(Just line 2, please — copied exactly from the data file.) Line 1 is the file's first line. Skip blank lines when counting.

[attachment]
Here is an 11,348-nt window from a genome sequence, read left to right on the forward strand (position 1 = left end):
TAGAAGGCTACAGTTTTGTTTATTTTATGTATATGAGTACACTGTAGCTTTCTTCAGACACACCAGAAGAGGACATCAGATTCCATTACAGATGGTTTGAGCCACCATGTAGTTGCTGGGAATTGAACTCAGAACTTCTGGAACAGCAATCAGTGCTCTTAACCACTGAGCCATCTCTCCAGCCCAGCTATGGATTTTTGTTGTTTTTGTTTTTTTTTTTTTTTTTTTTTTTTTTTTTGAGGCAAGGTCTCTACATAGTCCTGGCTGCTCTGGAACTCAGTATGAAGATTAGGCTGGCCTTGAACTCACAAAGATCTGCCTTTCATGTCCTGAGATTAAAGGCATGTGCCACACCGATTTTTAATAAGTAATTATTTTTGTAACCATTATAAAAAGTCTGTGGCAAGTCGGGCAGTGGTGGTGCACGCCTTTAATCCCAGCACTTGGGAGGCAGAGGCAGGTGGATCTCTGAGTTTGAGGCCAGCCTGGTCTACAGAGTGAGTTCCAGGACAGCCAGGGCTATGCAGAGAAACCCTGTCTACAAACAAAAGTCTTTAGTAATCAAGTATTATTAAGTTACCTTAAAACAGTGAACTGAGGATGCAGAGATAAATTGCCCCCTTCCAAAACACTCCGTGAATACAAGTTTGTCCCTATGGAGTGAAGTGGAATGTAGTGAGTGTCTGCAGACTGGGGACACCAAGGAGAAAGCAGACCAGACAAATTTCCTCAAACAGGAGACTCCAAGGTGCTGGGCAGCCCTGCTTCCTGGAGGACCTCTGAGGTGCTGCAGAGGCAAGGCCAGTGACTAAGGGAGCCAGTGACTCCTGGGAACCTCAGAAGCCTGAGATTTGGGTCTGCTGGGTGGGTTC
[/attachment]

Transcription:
TAGAAGGCTACAGTTTTGTTTATTTTATGTATATGAGTACACTGTAGCTTTCTTCAGACACACCAGAAGAGGACATCAGATTCCATTACAGATGGTTTGAGCCACCATGTAGTTGCTGGGAATTGAACTCAGAACTTCTGGAACAGCAATCAGTGCTCTTAACCACTGAGCCATCTCTCCAGCCCAGCTATGGATTTTTGTTGTTTTTGTTTTTTTTTTTTTTTTTTTTTTTTTTTTTGAGGCAAGGTCTCTACATAGTCCTGGCTGCTCTGGAACTCAGTATGAAGATTAGGCTGGCCTTGAACTCACAAAGATCTGCCTTTCATGTCCTGAGATTAAAGGCATGTGCCACACCGATTTTTAATAAGTAATTATTTTTGTAACCATTATAAAAAGTCTGTGGCAAGTCGGGCAGTGGTGGTGCACGCCTTTAATCCCAGCACTTGGGAGGCAGAGGCAGGTGGATCTCTGAGTTTGAGGCCAGCCTGGTCTACAGAGTGAGTTCCAGGACAGCCAGGGCTATGCAGAGAAACCCTGTCTACAAACAAAAGTCTTTAGTAATCAAGTATTATTAAGTTACCTTAAAACAGTGAACTGAGGATGCAGAGATAAATTGCCCCCTTCCAAAACACTCCGTGAATACAAGTTTGTCCCTATGGAGTGAAGTGGAATGTAGTGAGTGTCTGCAGACTGGGGACACCAAGGAGAAAGCAGACCAGACAAATTTCCTCAAACAGGAGACTCCAAGGTGCTGGGCAGCCCTGCTTCCTGGAGGACCTCTGAGGTGCTGCAGAGGCAAGGCCAGTGACTAAGGGAGCCAGTGACTCCTGGGAACCTCAGAAGCCTGAGATTTGGGTCTGCTGGGTGGGTTC